Come Fly the World: The Women of Pan Am at War and Peace
At a time when that 1960s notion of air travel as decadent and exceptional is experiencing an unexpected revival, this book ... could be the G&T in a plastic glass you need.' The Spectator
Travel writer Julia Cooke's exhilarating portrait of Pan Am stewardesses in the Mad Men era.
Come Fly the World tells the story of the stewardesses who served on the iconic Pan American Airways between 1966 and 1975 - and of the unseen diplomatic role they played on the world stage.
Alongside the glamour was real danger, as they flew soldiers to and from Vietnam and staffed Operation Babylift - the dramatic evacuation of 2,000 children during the fall of Saigon. Cooke's storytelling weaves together the true stories of women like Lynne Totten, a science major who decided life in a lab was not for her, to Hazel Bowie, one of the relatively few African American stewardesses of the era, as they embraced the liberation of a jet-set life.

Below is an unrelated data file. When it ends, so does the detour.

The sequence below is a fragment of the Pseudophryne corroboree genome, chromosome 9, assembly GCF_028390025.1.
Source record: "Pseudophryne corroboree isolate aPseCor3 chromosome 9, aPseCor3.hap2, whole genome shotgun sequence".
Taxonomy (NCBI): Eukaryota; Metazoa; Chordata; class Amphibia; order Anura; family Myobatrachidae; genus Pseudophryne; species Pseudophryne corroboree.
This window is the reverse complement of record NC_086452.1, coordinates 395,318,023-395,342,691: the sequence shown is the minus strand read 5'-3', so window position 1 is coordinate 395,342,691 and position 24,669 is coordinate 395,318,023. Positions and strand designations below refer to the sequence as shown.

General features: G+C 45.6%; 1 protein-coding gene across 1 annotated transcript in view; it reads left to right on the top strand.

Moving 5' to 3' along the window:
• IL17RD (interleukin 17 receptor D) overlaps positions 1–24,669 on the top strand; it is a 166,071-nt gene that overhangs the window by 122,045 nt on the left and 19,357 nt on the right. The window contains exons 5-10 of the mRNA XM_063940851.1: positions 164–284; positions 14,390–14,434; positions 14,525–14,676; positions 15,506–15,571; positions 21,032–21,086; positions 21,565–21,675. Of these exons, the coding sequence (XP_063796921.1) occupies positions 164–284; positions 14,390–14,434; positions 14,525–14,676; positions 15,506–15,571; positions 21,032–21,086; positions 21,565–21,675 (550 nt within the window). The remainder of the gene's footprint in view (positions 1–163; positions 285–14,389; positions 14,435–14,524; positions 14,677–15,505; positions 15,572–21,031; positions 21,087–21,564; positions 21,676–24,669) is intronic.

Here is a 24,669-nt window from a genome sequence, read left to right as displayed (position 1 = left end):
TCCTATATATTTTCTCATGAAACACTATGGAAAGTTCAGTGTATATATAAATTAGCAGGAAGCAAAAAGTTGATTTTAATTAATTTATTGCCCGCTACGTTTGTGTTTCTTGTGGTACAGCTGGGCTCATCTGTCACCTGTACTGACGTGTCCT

In the process, Cooke shows how the sexualized coffee-tea-or-me stereotype was at odds with the importance of what they did, and with the freedom, power and sisterhood they achieved.
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